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organic gardening - how to use alfalfa feed

From the internet I got info on using alfalfa in the form of horse or rabbit feed on my organic veggies & fruit trees. I followed directions and put down a 2 - 3" layer of rabbit alfalfa feed 3 days ago and now my plants are dying! What did I do wrong and how can I save my citrus & banana trees?

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Alfalfa pellets definitely are a good source of slow-release nitrogen, phosphorous & potassium as well as many trace minerals and the growth-stimulant triacontanol which is released as the alfalfa decomposes.

I know you said you followed directions, but from the damage you described, it sounds like you may have added too much. If applied too thickly and/or too close to the trunks or stems, the alfalfa pellets can burn the plants. Don't forget, too, that different plants have different nutritional requirements and some may adversely react to an "overdose" of any one of them.

Can you remove any of the pellets? That may help. But whether you can remove some or not, water the area thoroughly and deeply in order to promote leaching of the alfalfa pellets' elements through the soil and away from your plants' roots.

Hope some of this helps.

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Joined: Tue Aug 07, 2007 10:28 pm
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Thanks for your suggestion. I had come to that conclusion after posting the question and removed it from around the plants today - with the help of my handyman - then hosed and ran the sprinklers to water them well.We noticed that the pellets were very hot like a compost pile so the heat may do more damage than the nutrients. Don't know if it will save all of them, but some may make it. The least affected was a 10 yr old blood orange but the 2 yr old trees are in trouble.
I had applied these pellets more sparingly early in the summer in my veggie garden with great success. The internet instruction was to lay 4" deep and I didn't go quite that deep, but it was too much anyway.
Thanks very much for your help.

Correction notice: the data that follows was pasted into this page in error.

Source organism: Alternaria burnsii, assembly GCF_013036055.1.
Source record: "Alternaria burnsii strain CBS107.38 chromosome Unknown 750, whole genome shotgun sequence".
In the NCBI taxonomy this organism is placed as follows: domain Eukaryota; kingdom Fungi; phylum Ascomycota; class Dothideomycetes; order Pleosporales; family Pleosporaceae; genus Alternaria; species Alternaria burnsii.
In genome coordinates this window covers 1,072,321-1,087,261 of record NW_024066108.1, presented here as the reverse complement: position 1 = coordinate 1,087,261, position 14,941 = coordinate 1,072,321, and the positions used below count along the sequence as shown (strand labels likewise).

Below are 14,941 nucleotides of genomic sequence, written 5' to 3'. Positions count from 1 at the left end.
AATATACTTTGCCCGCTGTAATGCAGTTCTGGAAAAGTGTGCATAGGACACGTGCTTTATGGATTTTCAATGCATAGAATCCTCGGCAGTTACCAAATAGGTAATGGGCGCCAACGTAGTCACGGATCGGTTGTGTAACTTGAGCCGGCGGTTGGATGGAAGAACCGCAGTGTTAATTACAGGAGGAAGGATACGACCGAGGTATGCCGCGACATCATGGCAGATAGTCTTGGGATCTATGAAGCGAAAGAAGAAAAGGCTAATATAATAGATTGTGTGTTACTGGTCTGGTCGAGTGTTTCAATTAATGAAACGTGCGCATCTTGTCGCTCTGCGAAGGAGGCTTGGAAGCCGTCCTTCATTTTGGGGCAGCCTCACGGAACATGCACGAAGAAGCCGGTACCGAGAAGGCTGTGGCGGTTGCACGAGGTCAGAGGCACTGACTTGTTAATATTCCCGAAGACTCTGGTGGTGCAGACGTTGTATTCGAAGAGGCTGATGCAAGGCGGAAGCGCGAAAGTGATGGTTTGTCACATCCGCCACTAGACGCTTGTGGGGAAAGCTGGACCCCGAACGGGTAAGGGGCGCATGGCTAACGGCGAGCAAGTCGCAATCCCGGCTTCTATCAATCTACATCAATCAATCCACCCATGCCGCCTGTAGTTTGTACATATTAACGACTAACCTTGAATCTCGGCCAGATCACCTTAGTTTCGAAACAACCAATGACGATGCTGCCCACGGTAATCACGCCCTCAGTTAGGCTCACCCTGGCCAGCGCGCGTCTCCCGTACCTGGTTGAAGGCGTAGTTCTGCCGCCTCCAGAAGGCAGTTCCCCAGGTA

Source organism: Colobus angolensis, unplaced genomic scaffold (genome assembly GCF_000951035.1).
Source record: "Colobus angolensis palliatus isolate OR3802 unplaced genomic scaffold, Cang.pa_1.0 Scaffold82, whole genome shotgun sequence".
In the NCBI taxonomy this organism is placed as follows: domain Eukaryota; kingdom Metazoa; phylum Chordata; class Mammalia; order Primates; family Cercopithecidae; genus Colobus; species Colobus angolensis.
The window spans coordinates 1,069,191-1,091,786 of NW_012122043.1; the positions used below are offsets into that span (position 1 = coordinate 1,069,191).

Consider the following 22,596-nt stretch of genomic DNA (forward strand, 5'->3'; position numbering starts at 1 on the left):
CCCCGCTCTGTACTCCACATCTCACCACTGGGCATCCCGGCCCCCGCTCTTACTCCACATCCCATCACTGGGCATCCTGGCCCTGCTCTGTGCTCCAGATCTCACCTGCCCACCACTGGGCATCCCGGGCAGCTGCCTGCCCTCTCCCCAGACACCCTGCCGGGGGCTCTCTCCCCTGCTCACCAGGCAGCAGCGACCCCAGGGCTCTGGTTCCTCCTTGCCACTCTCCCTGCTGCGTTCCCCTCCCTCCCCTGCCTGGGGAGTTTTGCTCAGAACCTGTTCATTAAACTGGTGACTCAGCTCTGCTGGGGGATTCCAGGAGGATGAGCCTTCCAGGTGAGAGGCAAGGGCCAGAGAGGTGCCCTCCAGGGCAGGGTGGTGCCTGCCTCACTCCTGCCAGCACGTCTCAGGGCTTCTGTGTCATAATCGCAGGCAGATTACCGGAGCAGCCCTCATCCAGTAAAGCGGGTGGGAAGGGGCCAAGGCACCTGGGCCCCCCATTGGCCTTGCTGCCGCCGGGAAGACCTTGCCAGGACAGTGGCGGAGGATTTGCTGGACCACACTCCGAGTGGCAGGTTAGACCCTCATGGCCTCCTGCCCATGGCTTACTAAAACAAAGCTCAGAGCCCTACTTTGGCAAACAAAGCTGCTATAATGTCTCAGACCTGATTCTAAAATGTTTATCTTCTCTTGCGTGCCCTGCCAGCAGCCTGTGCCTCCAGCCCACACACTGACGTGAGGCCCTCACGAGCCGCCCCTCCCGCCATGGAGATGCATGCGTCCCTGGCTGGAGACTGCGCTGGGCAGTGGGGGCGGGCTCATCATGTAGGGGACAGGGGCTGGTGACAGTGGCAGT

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Some organic gardeners use those alfalfa pellets to heat up their compost piles. If you haven't started your own compost pile, that would be a terrific way to feed your plants in the long run. :)

See our Compost Forum, esp. the Sticky threads at the top of the forum, for more information.

Cynthia H.
Sunset Zone 17, USDA Zone 9

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Wow are you sure it said 4" DEEP? Were they in dry form or after reconstituting in water -- they fluff up Several times in volume.

It sounds as though you are using it in an orchard or at least around trees so maybe that accounts for what seems to me an inordinate amount.

Used straight and clumped on the surface, even in smaller amounts, they will get hot and also will become very stinky. Trust me. :roll:

In addition to pulling them away from the base of plants, which you should do with ANY kind of mulch (anything thicker than 2" is mulch), I would recommend adding a layer of dry leaves if you can get hold of them, or possibly straw or wheat/bran, layer on top and mix them together.

I normally rake the alfalfa into the soil then cover with "brown" mulch like straw or shredded bark (in case of woody plants) or make a soil mix with them, or add some in the bottom of a planting hole and work them in. I reconstitute with water first in a bucket or wheelbarrow before using unless it's a perfect drizzly day.

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sounds like you put waaay too much. if it was alfalfa hay then thats different, but the feed in bags is too strong. you should have done some research before applying something you knew little about.
For all things come from earth, and all things end by becoming earth.

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